13. 63
    Steven Franzen says:

    In response to Robert Murphy (34), CM and others, this may explain why:

    John O’Sullivan: Popular Skeptic Writer Fired for Exposing Carbon Climate Fraud


    I write to announce my employment with my publishers, Suite101 was terminated today without prior notice or explanation and all my articles published over a two-year period with them are now removed from the Internet. […]

    He believes this may be in retaliation to his latest post about the “satellite data that contradicts carbon dioxide climate theory”. I would say, a spectacular bit of personal insight. In the blog reply CM mentions O’Sullivan also adds:

    Perhaps a Japanese translation of the heading to the graphic would throw some light on this matter.

    But perhaps also some verification of what a map says before claiming anything would avoid the need to throw any light in the first place. In any case all the heading states is a date in Japanese format: “Heisei era, 21 July (summer)”, Heisei being the current era.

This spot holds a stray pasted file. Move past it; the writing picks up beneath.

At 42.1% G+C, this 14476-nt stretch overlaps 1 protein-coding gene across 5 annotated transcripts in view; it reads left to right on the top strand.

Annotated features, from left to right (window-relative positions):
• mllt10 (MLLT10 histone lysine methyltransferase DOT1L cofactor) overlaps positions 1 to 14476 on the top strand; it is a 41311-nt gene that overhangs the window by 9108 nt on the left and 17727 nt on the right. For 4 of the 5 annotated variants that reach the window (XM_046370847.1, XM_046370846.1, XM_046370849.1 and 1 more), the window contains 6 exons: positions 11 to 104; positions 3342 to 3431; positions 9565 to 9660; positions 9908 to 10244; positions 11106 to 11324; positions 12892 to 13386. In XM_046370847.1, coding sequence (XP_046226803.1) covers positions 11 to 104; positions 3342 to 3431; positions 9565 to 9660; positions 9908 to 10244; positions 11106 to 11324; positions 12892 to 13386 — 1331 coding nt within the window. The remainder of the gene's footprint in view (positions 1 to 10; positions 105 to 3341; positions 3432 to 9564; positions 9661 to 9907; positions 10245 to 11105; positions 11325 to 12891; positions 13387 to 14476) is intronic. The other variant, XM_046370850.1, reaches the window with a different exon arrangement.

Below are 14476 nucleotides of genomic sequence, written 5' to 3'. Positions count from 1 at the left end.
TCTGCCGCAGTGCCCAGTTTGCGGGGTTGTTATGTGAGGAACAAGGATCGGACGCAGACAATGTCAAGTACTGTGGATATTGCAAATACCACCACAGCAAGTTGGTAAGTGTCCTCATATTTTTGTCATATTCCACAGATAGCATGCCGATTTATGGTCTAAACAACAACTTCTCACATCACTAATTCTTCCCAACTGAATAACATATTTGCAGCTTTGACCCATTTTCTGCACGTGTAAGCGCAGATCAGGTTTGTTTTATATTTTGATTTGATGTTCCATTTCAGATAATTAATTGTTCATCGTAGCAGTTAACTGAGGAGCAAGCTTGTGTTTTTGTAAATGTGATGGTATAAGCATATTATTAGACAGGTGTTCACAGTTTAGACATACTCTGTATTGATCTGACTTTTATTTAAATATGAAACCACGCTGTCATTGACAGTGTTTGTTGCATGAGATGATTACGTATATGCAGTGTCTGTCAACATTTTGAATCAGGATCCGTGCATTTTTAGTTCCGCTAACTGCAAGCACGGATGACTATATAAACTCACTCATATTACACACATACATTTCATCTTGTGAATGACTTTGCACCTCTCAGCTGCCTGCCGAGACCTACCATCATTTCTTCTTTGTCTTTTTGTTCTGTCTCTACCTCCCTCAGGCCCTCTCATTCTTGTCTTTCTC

14. 64
    wili says:

    Thanks Chris and Hank for your comments and links.

    Chris wrote: “Warming of the deep ocean waters might be important for these sorts of feedbacks on multi-millennial timescales”

    I realize that warming of the deep oceans would take millennia–though I (oddly?) worry about these time scales, too.

    But my more immediate concern is for the vast shallow ocean areas such as the East Siberian Arctic Shelf, some 200 million k^2 wide and averaging only 50 m in depth. How much methane is down there and how easily could the warming and increasingly ice-free surface waters melt the frozen methane hydrates on the ocean floor, which, as I understand, cap a much larger reservoir of free methane gas, and which Shakhova has said is destabilizing. Even if it is a relatively minor contributor at this point, how rapidly might feedbacks in these shallow waters amplify?

    And to return to the original hypothetical (I hope) question:

    If such destabilization does happen at high rates, say an increase by ten fold, how long would it take for the gas to work its way to the rest of the global (or at least Northern Hemisphere) atmosphere, and then how long would it take for this added forcing to make itself fully realized in global temperature changes?

    If that is too much to ask, perhaps someone could help me with the broader question:

    How long does it take global temperatures to ‘catch up’ to the forcing of ghgs? Are we seeing now the full forcing of CO2 (and other ghgs) emitted up to the point of five years ago? Ten? Twenty?…